This article investigates the degree to which large cooperative organizations behave like other multilocational firms when they restructure. An examination of the restructuring of the Danish pork processing industry over thirty-five years reveals that cooperative ownership does matter in subtle ways. In particular, the coordination of the market achieved under cooperative ownership results in a restructuring that preserves both global economic position and fundamental institutions, particularly the cooperative movement and the set of beliefs that underpin it. This preservation of the beliefs of the cooperative movement is particularly evident in the lack of price "squeezing" on pigs delivered to the slaughter facilities.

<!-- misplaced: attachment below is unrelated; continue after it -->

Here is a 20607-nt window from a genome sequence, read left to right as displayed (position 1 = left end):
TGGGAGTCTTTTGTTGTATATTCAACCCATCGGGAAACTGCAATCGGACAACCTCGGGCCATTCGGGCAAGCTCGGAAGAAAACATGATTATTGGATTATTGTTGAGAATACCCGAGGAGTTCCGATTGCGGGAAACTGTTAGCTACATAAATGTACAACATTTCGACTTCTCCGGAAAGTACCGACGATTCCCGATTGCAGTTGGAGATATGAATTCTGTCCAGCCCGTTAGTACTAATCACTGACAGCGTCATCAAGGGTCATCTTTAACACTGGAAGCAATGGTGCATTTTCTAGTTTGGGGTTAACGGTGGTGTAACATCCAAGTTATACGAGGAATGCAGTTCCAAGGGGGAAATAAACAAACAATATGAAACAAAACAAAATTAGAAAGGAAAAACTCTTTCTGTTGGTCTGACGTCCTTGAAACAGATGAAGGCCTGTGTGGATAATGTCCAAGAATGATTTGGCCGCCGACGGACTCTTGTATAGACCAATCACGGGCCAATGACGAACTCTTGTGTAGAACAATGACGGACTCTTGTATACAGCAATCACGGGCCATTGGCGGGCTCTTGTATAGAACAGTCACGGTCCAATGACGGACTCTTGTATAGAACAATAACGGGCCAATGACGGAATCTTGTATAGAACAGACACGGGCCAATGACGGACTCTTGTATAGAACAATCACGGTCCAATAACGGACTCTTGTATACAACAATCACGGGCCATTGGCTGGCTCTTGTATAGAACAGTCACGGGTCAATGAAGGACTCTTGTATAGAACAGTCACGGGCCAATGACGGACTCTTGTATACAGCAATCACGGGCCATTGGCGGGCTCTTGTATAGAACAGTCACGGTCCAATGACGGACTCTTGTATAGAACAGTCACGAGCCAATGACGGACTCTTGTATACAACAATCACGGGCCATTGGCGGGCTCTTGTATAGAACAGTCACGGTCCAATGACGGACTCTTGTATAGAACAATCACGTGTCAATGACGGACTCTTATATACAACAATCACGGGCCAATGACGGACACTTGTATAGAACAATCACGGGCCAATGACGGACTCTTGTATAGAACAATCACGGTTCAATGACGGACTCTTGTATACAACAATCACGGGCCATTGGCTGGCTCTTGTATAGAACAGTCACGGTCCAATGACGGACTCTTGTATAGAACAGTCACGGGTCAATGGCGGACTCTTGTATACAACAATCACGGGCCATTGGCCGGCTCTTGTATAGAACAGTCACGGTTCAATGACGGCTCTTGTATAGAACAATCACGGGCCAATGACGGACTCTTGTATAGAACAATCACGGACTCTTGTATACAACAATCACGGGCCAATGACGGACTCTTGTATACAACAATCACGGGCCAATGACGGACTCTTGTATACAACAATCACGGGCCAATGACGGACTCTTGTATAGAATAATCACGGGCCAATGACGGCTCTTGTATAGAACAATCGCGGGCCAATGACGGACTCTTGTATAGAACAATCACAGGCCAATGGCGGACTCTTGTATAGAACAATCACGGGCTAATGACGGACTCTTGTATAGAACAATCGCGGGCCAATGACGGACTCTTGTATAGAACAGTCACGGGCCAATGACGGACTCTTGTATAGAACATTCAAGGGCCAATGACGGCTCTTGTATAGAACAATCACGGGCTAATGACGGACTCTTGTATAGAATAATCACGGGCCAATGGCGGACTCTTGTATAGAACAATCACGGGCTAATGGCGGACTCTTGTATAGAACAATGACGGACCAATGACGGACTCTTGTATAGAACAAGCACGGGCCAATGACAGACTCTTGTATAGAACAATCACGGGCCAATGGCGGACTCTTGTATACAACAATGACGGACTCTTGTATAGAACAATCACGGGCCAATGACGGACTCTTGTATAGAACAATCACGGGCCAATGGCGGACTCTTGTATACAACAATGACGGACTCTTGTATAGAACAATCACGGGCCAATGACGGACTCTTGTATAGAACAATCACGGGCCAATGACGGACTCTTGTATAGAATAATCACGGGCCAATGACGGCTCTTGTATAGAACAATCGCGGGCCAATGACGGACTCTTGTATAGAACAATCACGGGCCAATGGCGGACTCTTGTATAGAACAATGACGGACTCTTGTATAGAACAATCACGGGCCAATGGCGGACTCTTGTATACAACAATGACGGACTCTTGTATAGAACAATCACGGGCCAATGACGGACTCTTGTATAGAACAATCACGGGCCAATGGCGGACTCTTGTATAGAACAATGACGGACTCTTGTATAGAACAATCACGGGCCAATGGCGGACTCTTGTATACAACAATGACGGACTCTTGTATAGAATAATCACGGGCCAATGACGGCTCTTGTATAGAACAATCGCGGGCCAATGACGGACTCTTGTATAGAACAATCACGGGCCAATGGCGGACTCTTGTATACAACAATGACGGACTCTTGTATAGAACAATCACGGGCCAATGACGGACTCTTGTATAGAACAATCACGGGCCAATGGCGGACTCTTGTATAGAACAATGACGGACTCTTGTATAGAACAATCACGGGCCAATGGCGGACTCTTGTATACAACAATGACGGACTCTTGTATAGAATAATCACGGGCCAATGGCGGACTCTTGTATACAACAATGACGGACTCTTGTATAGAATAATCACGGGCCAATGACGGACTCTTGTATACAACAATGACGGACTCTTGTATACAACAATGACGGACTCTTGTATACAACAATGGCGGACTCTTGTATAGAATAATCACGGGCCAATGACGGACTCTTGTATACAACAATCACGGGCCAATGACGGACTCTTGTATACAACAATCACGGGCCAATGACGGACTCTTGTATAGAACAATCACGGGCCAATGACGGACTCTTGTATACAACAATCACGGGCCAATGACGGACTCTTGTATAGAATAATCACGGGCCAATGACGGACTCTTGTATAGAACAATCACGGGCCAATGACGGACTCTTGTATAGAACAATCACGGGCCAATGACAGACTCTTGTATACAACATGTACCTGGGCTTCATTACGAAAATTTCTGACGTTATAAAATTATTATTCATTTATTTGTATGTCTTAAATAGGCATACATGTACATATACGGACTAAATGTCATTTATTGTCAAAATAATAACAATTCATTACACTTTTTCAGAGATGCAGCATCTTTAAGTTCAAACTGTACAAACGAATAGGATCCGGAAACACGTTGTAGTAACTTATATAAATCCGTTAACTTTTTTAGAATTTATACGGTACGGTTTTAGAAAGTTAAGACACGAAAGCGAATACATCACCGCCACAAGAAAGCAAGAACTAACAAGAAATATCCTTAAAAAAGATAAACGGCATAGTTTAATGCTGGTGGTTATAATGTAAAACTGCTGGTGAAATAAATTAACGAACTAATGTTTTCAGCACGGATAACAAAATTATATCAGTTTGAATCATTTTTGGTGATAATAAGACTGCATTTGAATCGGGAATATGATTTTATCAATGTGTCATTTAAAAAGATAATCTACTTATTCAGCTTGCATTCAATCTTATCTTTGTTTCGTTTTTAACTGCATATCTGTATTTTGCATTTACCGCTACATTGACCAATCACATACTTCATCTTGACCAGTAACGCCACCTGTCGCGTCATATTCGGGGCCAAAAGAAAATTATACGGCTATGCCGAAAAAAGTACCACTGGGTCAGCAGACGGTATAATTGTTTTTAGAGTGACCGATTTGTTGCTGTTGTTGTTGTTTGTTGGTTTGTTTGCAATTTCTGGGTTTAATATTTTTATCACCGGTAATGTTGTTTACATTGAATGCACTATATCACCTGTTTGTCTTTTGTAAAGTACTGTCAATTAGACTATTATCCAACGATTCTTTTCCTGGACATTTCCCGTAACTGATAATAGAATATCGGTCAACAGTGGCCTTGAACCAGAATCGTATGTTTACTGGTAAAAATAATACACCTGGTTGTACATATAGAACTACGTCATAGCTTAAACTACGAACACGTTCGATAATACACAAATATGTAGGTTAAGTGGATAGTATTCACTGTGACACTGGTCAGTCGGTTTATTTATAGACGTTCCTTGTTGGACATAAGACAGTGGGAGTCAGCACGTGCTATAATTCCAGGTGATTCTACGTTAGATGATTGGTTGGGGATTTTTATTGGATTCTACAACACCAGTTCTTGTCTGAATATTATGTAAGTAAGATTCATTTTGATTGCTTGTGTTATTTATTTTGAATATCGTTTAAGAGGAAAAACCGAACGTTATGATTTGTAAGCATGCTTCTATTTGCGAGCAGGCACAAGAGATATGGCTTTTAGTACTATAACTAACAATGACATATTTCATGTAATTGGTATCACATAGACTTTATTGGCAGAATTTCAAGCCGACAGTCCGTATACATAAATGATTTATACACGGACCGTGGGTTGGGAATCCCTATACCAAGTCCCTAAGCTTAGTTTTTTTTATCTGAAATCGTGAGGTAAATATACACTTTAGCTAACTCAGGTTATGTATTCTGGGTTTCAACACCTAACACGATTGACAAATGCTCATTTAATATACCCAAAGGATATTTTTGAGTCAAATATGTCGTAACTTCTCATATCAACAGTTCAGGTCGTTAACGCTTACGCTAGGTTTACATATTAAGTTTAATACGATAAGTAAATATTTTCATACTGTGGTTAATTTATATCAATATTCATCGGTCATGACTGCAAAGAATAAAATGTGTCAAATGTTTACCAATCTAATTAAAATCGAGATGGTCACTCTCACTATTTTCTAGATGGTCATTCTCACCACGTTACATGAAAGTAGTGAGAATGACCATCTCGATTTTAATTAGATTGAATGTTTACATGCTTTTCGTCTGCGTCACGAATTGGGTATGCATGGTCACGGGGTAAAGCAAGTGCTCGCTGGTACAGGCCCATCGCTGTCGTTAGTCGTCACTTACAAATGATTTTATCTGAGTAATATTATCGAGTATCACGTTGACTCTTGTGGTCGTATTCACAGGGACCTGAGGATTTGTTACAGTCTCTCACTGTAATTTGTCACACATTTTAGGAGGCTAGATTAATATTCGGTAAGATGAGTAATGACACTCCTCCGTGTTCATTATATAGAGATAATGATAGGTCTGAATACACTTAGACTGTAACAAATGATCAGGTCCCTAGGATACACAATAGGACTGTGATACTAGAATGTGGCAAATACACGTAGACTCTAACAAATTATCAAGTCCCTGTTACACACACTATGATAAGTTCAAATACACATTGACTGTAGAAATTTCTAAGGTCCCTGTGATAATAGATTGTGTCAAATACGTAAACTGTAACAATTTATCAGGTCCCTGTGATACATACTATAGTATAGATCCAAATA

|Number of pages||15|
|Publication status||Published - 2008 May|
ASJC Scopus subject areas
- Geography, Planning and Development
- Earth-Surface Processes